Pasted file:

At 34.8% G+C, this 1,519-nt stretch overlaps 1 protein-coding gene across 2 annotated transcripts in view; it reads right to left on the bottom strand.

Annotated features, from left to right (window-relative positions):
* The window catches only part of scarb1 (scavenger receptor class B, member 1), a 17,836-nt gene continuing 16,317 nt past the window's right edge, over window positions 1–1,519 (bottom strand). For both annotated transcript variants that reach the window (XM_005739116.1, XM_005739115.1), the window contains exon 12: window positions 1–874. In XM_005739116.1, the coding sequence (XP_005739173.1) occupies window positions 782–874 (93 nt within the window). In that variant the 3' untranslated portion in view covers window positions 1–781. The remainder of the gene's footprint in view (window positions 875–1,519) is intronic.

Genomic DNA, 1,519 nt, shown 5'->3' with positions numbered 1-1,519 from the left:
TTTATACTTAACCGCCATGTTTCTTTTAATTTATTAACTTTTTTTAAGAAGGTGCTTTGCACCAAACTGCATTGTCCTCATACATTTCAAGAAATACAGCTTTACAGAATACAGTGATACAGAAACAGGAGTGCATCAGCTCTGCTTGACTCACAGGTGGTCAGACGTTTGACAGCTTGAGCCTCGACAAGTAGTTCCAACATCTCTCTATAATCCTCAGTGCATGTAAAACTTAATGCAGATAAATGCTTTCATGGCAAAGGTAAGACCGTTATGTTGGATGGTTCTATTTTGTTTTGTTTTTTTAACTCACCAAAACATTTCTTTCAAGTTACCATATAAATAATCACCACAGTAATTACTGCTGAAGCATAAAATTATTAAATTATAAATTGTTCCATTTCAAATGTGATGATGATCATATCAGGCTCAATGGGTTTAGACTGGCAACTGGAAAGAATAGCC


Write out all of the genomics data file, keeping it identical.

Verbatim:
At 34.8% G+C, this 1,519-nt stretch overlaps 1 protein-coding gene across 2 annotated transcripts in view; it reads right to left on the bottom strand.

Annotated features, from left to right (window-relative positions):
* The window catches only part of scarb1 (scavenger receptor class B, member 1), a 17,836-nt gene continuing 16,317 nt past the window's right edge, over window positions 1–1,519 (bottom strand). For both annotated transcript variants that reach the window (XM_005739116.1, XM_005739115.1), the window contains exon 12: window positions 1–874. In XM_005739116.1, the coding sequence (XP_005739173.1) occupies window positions 782–874 (93 nt within the window). In that variant the 3' untranslated portion in view covers window positions 1–781. The remainder of the gene's footprint in view (window positions 875–1,519) is intronic.

Genomic DNA, 1,519 nt, shown 5'->3' with positions numbered 1-1,519 from the left:
TTTATACTTAACCGCCATGTTTCTTTTAATTTATTAACTTTTTTTAAGAAGGTGCTTTGCACCAAACTGCATTGTCCTCATACATTTCAAGAAATACAGCTTTACAGAATACAGTGATACAGAAACAGGAGTGCATCAGCTCTGCTTGACTCACAGGTGGTCAGACGTTTGACAGCTTGAGCCTCGACAAGTAGTTCCAACATCTCTCTATAATCCTCAGTGCATGTAAAACTTAATGCAGATAAATGCTTTCATGGCAAAGGTAAGACCGTTATGTTGGATGGTTCTATTTTGTTTTGTTTTTTTAACTCACCAAAACATTTCTTTCAAGTTACCATATAAATAATCACCACAGTAATTACTGCTGAAGCATAAAATTATTAAATTATAAATTGTTCCATTTCAAATGTGATGATGATCATATCAGGCTCAATGGGTTTAGACTGGCAACTGGAAAGAATAGCC